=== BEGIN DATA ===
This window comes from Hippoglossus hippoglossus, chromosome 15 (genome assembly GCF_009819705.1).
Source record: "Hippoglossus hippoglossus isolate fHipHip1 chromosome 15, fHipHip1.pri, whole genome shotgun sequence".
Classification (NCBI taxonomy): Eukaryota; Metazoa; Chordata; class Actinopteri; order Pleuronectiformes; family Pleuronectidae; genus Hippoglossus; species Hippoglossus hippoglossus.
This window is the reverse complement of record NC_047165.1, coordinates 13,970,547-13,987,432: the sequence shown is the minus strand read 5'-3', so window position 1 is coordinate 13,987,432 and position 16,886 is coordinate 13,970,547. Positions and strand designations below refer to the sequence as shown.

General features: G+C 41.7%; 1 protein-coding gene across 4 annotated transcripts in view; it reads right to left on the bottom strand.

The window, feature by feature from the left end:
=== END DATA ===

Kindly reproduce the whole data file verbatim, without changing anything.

This window comes from Hippoglossus hippoglossus, chromosome 15 (genome assembly GCF_009819705.1).
Source record: "Hippoglossus hippoglossus isolate fHipHip1 chromosome 15, fHipHip1.pri, whole genome shotgun sequence".
Classification (NCBI taxonomy): Eukaryota; Metazoa; Chordata; class Actinopteri; order Pleuronectiformes; family Pleuronectidae; genus Hippoglossus; species Hippoglossus hippoglossus.
This window is the reverse complement of record NC_047165.1, coordinates 13,970,547-13,987,432: the sequence shown is the minus strand read 5'-3', so window position 1 is coordinate 13,987,432 and position 16,886 is coordinate 13,970,547. Positions and strand designations below refer to the sequence as shown.

General features: G+C 41.7%; 1 protein-coding gene across 4 annotated transcripts in view; it reads right to left on the bottom strand.

The window, feature by feature from the left end: